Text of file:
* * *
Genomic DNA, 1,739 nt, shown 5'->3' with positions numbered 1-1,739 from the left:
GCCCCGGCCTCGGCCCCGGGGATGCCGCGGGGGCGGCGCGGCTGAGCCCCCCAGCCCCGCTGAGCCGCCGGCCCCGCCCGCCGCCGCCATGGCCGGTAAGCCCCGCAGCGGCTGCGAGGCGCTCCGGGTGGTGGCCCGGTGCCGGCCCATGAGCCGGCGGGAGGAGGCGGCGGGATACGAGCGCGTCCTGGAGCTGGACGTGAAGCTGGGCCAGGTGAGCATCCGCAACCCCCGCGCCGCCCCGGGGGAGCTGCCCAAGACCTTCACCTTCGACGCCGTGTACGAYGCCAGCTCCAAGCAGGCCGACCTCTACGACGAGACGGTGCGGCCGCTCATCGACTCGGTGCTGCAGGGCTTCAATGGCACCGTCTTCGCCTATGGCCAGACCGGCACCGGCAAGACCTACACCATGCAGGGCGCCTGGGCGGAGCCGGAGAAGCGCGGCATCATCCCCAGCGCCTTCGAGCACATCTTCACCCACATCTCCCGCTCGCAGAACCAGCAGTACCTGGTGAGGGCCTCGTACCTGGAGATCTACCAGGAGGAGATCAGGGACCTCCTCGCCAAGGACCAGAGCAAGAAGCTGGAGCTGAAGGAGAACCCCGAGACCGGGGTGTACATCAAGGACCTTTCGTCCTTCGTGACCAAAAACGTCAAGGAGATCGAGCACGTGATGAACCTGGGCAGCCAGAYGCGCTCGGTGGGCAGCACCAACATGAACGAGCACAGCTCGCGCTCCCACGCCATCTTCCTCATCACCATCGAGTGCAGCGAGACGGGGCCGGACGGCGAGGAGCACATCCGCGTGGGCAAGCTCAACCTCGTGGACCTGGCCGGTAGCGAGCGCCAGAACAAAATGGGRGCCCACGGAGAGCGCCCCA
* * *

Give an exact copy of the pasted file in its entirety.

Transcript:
Genomic DNA, 1,739 nt, shown 5'->3' with positions numbered 1-1,739 from the left:
GCCCCGGCCTCGGCCCCGGGGATGCCGCGGGGGCGGCGCGGCTGAGCCCCCCAGCCCCGCTGAGCCGCCGGCCCCGCCCGCCGCCGCCATGGCCGGTAAGCCCCGCAGCGGCTGCGAGGCGCTCCGGGTGGTGGCCCGGTGCCGGCCCATGAGCCGGCGGGAGGAGGCGGCGGGATACGAGCGCGTCCTGGAGCTGGACGTGAAGCTGGGCCAGGTGAGCATCCGCAACCCCCGCGCCGCCCCGGGGGAGCTGCCCAAGACCTTCACCTTCGACGCCGTGTACGAYGCCAGCTCCAAGCAGGCCGACCTCTACGACGAGACGGTGCGGCCGCTCATCGACTCGGTGCTGCAGGGCTTCAATGGCACCGTCTTCGCCTATGGCCAGACCGGCACCGGCAAGACCTACACCATGCAGGGCGCCTGGGCGGAGCCGGAGAAGCGCGGCATCATCCCCAGCGCCTTCGAGCACATCTTCACCCACATCTCCCGCTCGCAGAACCAGCAGTACCTGGTGAGGGCCTCGTACCTGGAGATCTACCAGGAGGAGATCAGGGACCTCCTCGCCAAGGACCAGAGCAAGAAGCTGGAGCTGAAGGAGAACCCCGAGACCGGGGTGTACATCAAGGACCTTTCGTCCTTCGTGACCAAAAACGTCAAGGAGATCGAGCACGTGATGAACCTGGGCAGCCAGAYGCGCTCGGTGGGCAGCACCAACATGAACGAGCACAGCTCGCGCTCCCACGCCATCTTCCTCATCACCATCGAGTGCAGCGAGACGGGGCCGGACGGCGAGGAGCACATCCGCGTGGGCAAGCTCAACCTCGTGGACCTGGCCGGTAGCGAGCGCCAGAACAAAATGGGRGCCCACGGAGAGCGCCCCA